Did you buy computers or other consumer electronics with DRAM chips in it between 1998 and 2002? Chances are, that you’ve been done over by organized price-fixing by DRAM manufacturers that made computers and consumer electronics costlier than they should have been. An online claim portal sprung up in accordance with the ruling in the DRAM Indirect Purchaser Antitrust Litigation, which lets the general public (you) file a claim, seeking compensation from DRAM manufacturers.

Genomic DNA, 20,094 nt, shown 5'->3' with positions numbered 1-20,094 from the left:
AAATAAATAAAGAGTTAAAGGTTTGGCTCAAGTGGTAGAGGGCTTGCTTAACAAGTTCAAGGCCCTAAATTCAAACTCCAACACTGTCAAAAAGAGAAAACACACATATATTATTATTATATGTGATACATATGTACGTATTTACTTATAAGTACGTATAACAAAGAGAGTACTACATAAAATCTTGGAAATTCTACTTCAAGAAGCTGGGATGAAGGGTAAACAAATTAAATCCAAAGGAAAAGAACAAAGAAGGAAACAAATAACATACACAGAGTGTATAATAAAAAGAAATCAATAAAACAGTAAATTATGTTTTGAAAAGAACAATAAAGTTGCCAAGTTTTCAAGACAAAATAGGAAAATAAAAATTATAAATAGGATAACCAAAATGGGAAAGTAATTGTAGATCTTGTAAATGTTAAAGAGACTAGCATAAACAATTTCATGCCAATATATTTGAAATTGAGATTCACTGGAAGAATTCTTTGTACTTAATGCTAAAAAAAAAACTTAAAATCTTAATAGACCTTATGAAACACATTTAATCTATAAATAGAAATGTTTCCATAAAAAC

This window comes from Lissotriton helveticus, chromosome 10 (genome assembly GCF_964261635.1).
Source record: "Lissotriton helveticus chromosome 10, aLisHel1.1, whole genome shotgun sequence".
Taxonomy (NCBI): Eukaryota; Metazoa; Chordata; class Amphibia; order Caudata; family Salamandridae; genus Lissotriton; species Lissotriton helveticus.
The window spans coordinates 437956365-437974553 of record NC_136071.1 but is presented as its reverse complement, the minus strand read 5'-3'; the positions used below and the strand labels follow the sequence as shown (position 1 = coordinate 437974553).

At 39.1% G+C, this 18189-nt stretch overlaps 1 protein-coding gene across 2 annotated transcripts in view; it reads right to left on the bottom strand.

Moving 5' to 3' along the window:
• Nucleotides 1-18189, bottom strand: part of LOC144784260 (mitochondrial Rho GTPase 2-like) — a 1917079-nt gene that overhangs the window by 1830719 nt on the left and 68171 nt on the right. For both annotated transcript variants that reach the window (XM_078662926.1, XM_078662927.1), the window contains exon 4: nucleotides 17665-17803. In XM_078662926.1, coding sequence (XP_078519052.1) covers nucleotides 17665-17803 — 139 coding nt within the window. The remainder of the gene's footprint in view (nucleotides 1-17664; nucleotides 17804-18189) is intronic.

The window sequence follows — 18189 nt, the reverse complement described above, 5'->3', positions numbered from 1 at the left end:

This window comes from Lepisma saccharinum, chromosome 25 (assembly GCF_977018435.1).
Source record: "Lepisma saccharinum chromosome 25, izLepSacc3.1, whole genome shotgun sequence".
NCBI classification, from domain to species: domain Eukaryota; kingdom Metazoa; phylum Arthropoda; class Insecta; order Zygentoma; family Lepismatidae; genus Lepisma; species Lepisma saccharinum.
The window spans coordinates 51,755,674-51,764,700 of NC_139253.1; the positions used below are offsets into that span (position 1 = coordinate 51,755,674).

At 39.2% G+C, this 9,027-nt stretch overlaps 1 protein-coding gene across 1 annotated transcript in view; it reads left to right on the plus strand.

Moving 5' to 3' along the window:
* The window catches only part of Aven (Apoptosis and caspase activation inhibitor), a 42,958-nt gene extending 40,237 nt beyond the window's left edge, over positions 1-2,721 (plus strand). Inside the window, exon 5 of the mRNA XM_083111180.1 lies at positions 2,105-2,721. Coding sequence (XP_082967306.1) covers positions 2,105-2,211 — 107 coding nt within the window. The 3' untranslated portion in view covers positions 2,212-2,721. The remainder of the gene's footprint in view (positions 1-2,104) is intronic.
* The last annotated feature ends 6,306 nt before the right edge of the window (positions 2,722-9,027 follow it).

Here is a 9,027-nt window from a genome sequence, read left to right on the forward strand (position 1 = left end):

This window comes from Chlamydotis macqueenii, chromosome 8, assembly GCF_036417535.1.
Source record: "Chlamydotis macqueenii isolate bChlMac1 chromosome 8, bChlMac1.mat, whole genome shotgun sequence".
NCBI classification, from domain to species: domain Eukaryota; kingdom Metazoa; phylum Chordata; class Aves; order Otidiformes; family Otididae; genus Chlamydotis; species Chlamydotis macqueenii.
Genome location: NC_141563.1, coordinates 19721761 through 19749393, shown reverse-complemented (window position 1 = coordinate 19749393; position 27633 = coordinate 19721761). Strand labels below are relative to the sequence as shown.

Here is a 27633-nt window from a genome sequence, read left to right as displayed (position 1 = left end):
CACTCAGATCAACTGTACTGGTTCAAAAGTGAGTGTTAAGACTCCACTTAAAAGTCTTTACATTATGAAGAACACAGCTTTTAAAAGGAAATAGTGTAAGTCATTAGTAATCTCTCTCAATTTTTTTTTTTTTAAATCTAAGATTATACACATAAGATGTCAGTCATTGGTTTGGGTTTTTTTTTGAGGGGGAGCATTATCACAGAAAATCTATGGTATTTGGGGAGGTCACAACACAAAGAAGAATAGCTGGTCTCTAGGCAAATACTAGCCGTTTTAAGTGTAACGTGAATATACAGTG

A typical successful claim should entitle you to a compensation of $10, but in certain cases, the compensation can go as high as $1,000. Documentation (proof of purchase) is not required, but the site advises you to hold on to any documentation that you have, apart from the equipment itself. The litigation covers “indirect purchasers” only, which includes people who purchased pre-built PCs, laptops, mobile phones, game consoles, and graphics cards. People who directly purchased DRAM from DRAM makers (such as aftermarket DRAM modules), aren’t eligible. However, you could argue in your claim that even while you purchased your modules from, say, OCZ, that company sourced DRAM chips from, say, Hyundai (Hynix) or Samsung, making it an “indirect purchase.” Be imaginative. Get the online claims form, along with other FAQs here.